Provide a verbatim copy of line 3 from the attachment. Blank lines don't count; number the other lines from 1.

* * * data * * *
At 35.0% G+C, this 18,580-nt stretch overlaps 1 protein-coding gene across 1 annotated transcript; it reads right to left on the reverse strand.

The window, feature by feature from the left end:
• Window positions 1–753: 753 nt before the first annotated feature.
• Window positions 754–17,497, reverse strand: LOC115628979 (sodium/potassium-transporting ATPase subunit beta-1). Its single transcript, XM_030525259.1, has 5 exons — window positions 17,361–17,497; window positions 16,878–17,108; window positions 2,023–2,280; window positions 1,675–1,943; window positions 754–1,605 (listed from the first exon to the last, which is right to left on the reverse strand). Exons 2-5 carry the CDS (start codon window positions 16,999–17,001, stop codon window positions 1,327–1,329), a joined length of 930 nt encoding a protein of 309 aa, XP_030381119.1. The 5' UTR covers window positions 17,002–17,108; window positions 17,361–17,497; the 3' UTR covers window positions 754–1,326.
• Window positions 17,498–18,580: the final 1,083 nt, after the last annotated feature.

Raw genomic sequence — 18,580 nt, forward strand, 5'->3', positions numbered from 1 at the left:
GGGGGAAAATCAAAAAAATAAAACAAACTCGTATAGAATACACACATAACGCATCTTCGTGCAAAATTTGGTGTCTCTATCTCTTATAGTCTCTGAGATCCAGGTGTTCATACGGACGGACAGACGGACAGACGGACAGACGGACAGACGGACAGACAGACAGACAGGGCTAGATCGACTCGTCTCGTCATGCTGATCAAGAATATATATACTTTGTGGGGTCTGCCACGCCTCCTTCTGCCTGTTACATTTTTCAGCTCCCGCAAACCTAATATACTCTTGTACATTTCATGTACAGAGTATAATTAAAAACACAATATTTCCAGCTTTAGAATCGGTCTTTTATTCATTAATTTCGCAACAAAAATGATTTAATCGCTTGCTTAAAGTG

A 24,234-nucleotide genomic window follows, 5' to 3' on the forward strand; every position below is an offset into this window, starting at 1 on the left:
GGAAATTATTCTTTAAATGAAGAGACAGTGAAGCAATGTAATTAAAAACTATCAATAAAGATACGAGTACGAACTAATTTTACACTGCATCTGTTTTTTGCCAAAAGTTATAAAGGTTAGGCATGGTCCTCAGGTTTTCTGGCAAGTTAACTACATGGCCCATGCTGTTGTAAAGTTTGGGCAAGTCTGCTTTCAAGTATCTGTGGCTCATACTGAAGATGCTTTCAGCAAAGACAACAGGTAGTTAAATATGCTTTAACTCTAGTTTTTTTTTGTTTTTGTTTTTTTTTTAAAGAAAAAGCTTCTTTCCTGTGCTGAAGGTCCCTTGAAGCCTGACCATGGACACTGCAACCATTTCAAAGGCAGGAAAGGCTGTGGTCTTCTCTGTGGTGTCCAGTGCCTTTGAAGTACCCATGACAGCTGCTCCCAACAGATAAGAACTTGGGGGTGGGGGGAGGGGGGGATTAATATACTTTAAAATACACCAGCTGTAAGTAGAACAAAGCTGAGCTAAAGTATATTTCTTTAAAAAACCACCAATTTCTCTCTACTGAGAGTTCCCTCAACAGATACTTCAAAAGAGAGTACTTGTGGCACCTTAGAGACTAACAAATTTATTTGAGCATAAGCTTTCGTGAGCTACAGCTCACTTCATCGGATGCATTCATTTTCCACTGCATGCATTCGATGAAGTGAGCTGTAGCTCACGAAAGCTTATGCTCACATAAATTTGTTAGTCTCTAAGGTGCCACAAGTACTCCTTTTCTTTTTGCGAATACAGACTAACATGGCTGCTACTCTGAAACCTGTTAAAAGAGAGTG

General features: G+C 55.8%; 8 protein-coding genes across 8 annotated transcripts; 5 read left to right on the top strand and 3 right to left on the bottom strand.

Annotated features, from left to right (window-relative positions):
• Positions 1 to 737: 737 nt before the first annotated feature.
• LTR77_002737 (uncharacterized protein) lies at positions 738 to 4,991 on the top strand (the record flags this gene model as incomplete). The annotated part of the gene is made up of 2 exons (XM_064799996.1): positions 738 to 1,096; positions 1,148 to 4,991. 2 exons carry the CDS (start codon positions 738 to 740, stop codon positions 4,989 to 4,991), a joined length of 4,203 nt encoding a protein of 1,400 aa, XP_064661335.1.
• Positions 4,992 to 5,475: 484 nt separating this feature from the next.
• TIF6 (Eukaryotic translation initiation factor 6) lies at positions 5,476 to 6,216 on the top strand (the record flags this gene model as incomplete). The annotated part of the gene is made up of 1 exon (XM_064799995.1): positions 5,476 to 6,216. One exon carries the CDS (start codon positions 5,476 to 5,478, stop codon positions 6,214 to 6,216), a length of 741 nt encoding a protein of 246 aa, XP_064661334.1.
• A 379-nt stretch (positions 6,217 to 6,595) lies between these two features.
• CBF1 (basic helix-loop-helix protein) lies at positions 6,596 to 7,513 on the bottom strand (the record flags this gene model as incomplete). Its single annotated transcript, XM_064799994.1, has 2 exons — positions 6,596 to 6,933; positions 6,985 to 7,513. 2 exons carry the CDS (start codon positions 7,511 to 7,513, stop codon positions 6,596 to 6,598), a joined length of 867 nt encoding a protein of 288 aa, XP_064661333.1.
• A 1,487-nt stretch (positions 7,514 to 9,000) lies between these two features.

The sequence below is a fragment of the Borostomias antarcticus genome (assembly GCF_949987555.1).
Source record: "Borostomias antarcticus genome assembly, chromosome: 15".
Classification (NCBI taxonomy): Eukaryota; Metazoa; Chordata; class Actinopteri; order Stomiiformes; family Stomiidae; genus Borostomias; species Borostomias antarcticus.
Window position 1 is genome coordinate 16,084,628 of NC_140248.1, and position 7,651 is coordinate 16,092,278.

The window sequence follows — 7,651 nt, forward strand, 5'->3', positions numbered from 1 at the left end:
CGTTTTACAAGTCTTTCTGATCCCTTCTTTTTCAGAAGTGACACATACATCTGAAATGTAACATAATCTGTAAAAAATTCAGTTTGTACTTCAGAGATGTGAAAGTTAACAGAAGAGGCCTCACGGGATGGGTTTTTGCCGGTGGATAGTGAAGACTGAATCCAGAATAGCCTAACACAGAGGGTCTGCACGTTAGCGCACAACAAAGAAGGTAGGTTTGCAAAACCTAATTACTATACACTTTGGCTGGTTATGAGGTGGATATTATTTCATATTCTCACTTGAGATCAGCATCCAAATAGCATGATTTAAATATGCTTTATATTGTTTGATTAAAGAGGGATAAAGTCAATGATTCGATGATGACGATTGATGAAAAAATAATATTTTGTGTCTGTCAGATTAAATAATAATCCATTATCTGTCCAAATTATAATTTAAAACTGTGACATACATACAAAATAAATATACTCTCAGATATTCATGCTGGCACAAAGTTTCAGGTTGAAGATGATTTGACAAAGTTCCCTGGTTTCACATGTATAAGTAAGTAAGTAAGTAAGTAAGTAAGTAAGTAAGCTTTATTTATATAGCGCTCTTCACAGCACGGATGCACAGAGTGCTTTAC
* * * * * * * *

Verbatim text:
• Window positions 1–753: 753 nt before the first annotated feature.